- “If then you have been raised with Christ, seek the things that are above, where Christ is, seated at the right hand of God” (Col 3:1).
- “But to what angel has he ever said, ‘Sit at my right hand, till I make thy enemies a stool for thy feet?’” (Heb 1:13).
- “We have such a high priest, one who is seated at the right hand of the throne of the Majesty in heaven” (Heb 8:1).
- “But when Christ had offered for all time a single sacrifice for sins, he sat down at the right hand of God” (Heb 10:12).
- “Looking to Jesus, the pioneer and perfecter of our faith, who for the joy that was set before him endured the cross, despising the shame, and is seated at the right hand of the throne of God” (Heb 12:2).
Jesus has angels, authorities, and powers subject to him. Angels, authorities, and powers appear to be different levels of spiritual forces.
- “Then comes the end, when he delivers the kingdom to God the Father after destroying every rule and every authority and power” (1 Cor 15:24).
- Christ has been made to sit “far above all rule and authority and power and dominion” (Eph 1:21).
- “You have come to fulness of life in him, who is the head of all rule and authority” (Col 2:10).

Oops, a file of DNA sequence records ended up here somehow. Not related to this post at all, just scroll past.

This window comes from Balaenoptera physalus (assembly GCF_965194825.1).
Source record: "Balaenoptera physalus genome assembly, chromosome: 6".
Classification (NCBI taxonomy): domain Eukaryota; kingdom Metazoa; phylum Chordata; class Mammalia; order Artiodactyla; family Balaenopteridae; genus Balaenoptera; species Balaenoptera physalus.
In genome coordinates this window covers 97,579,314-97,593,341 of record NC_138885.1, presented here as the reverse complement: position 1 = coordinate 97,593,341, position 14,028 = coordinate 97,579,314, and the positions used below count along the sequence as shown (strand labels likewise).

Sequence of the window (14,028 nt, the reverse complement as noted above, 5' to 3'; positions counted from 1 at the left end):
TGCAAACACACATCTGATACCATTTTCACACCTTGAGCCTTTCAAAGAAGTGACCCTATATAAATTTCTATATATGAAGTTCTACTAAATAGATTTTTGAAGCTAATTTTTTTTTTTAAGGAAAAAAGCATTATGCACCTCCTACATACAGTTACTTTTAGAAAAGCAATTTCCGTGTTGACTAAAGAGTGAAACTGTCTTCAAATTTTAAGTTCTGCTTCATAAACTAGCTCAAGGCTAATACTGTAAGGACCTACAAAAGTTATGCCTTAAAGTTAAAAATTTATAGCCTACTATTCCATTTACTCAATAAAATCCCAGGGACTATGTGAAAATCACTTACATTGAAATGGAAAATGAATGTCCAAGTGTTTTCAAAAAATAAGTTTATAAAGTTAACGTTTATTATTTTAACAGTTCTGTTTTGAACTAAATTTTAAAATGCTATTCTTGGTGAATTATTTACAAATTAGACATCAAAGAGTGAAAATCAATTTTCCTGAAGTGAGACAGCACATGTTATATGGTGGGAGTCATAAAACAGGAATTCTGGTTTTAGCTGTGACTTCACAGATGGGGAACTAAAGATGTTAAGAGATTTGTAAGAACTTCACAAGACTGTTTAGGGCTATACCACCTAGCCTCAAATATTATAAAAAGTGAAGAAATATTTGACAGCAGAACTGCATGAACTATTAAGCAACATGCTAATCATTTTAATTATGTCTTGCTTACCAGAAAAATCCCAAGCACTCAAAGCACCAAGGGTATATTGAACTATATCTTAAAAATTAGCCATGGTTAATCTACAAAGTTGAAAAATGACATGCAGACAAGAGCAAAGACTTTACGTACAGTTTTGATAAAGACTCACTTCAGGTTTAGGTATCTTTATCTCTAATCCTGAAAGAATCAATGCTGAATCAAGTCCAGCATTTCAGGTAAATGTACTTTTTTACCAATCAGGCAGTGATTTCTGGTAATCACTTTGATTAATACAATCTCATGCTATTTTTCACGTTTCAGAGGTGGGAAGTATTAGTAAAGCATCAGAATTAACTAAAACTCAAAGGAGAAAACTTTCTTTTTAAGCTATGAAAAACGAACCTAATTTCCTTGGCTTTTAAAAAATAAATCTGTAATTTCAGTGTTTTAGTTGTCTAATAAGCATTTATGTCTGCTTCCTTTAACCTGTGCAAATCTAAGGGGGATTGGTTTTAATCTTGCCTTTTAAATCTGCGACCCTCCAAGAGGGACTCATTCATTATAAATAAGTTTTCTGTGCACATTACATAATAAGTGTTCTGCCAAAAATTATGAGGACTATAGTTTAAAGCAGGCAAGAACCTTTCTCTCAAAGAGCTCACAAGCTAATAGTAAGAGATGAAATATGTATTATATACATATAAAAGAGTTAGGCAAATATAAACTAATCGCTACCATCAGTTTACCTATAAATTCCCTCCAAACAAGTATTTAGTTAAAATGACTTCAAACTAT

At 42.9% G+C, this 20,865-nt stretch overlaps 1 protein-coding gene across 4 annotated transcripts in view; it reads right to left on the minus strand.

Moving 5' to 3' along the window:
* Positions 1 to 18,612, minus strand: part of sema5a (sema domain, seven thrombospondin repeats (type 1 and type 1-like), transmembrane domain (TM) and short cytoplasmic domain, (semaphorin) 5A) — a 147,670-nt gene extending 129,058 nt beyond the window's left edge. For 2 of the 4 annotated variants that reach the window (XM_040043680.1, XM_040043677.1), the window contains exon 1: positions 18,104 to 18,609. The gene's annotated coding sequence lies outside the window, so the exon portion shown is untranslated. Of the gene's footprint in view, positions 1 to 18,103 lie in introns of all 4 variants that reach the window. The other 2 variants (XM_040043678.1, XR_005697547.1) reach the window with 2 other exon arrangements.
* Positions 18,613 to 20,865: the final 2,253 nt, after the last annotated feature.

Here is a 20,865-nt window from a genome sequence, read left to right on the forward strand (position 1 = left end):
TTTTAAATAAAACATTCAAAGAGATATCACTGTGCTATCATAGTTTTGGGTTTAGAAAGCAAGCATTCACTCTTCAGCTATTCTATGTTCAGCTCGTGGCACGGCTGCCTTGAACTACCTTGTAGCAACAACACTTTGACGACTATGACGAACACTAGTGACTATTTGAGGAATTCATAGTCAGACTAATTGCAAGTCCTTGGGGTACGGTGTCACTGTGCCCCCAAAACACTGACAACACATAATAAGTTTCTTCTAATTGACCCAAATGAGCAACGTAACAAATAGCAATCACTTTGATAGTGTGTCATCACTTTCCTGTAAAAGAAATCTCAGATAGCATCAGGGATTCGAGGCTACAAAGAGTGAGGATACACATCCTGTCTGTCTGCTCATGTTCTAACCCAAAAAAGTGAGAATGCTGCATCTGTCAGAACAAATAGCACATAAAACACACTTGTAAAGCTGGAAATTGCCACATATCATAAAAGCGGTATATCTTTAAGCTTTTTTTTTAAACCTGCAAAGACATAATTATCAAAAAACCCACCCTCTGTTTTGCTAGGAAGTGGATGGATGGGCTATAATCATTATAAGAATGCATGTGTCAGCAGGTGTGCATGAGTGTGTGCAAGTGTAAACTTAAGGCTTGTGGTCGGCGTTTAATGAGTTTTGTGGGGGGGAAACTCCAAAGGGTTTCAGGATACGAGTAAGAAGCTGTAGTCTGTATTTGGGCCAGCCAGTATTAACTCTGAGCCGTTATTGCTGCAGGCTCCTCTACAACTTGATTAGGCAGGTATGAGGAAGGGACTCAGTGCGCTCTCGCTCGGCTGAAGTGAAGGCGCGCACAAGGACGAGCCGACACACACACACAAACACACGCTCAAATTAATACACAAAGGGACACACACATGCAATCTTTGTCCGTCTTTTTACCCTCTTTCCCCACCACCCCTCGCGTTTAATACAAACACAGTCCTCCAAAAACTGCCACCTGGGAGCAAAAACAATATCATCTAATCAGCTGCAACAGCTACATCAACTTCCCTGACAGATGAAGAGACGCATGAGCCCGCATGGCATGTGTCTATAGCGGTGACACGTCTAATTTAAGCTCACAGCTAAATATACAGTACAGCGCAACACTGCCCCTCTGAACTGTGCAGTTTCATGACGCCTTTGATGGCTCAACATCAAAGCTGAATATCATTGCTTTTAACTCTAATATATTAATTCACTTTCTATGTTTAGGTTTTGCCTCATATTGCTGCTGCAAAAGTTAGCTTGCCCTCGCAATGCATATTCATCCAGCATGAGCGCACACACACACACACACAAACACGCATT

- “That through the church the manifold wisdom of God might now be made known to the principalities and powers in the heavenly places” (Eph 3:10).
- “In him all things were created, in heaven and on earth, visible and invisible, whether thrones or dominions or principalities and authorities” (Col 1:16).
- “He disarmed the principalities and powers and made a public example of them, triumphing over them” (Col 2:15).
- “I am sure that neither death, nor life, nor angels, nor principalities, nor things present, nor things to come, nor powers” (Rom 8:38).
As with the previous idea, this truth also comes from the Old Testament—Psalm 8:6b: “Thou hast put all things under his feet.”
In several cases the New Testament quotes this Old Testament idea and even interprets it. Each time an interpretation is added with the quote the author emphasizes the word “all.”
- “He has put all things under his feed and has made him the head over all things for the church” (Eph 1:22—quotes but does not interpret).
- “‘For God has put all things in subjection under his feet.’ But when it says, ‘All things are put in subjection under him,’ it is plain that he is excepted who put all things under him” (1 Cor 15:27).
- “‘Putting everything in subjection under his feet.’ No when putting everything in subjection to him, he left nothing outside his control. As it is, we do not yet see everything in subjection to him” (Heb 2:8).
- The point is that every created thing is under the subjection of Jesus Christ.
Baptism saves because Jesus has been raised from the dead and is now at God’s right hand.